4. Never make unsecured loans, and repeal laws which allow for property to be used as collateral. This forces people to live in their means, and would drastically reduce foreclosures, and bad debt on the books of the banks. Mortgage backed securities would be a thing of the past. This would be long term as the mortgages work their way to being fully repaid, 25-30 years. This is a sustainable answer to fix the problem. Throwing money at it does not fix the structural problem. Reverse the law that allowed for it.

5. Health Care: As some of you may know the head of the World Health Organization is the former head of the Hong Kong government's health department. The top doc. Dr. Chan was instrumental in the SARS outbreak and swiftly locked down the territory to contain it. However what you may not know is the structure of the HK Health-care system that operates for maximum efficiency.
The system: Both public ( socialized) and private ( for profit)
Doctors work in both systems. This ensures that the quality being provided in the public hospital is on-par with the private. The doctors are on-staff at each and alternate depending on the case. The system does not ask the doc to give up his high $ private practice. It only asks him to provide his services to those in need as the case arises. Medical insurance: Optional for the HK citizen. With a public hospital the poorest of the poor have only one need, quality health care. Asking them to have insurance is outrageous. Taking advantage of the poor is unsatisfactory. Recommendation for the transition team: Send a group to HK and study a system that works, and has been tested with the worst..SARS. Funding for this system is a combination of tax dollars, and lottery style( but the lottery is not like the US, it is simply a tax on the HK Jockey Club for bets at the races.)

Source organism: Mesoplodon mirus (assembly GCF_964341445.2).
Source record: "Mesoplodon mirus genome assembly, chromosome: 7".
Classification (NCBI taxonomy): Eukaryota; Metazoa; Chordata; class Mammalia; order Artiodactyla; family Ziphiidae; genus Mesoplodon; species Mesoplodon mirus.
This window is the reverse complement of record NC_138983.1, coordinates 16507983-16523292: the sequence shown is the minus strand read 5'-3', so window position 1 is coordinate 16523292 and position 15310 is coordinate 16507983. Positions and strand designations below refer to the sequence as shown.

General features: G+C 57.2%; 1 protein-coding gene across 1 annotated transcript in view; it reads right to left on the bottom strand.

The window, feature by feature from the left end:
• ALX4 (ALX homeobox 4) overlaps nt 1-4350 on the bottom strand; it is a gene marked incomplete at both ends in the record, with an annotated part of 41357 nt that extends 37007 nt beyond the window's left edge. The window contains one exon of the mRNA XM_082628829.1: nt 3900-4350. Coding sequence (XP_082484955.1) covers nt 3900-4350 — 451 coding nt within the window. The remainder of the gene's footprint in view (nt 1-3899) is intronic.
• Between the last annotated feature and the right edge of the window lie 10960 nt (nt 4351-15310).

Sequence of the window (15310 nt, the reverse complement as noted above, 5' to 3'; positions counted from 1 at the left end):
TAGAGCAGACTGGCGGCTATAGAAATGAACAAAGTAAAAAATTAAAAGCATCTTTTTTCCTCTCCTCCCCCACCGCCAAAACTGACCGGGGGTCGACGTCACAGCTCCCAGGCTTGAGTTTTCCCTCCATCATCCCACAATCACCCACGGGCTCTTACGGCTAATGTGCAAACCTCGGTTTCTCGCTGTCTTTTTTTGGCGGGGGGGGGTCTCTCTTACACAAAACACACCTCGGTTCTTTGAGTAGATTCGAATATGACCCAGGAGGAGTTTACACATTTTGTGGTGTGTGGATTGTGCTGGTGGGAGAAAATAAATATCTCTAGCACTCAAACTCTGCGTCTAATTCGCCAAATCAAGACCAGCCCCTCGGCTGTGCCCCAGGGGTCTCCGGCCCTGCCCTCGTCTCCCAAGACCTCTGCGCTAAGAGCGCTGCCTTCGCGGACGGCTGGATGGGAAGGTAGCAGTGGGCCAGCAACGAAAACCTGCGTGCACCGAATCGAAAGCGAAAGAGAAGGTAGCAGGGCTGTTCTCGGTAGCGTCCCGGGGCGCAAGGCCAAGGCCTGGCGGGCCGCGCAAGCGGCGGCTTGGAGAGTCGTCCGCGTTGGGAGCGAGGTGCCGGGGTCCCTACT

6. THE MPF- The mandatory provident fund. This requires people save. This system has been in place about 5 years and is structured similar to Singapore's fund. For employees earning over $11,600 per year the company contributes a fixed percentage to the fund and the employee also contributes. It's like a universal 401(k). The difference is the fund is independently managed. A waiver may be obtained to self manage the MPF. Now this scheme is expensive for the small employer, so corporate tax breaks need to be given to offset the expense as to not run the little guy out of business so his employees can save. This law does not have direct government involvement like Social Security does. HK does not have Social Security, the MPF is its answer to the future retirement of the citizens. A hands off approach from the govt, and only legal structural requirements of contributions. A conversion of Social Security in combination with an MPF type fund, taken out of the direct hands of govt will go a long way to solving the problems. After all not everyone in America contributes to SS. The govt role, to provide legal structural means, not write the checks. This is a system that works.

7. Stay far far away from protectionist trade measures. It will kill a recovery.

This is only the tip of the iceberg. Bottom line:

Do not provide more regulation for the system you have. Change the system completely and look at what works. Move to a freer economy.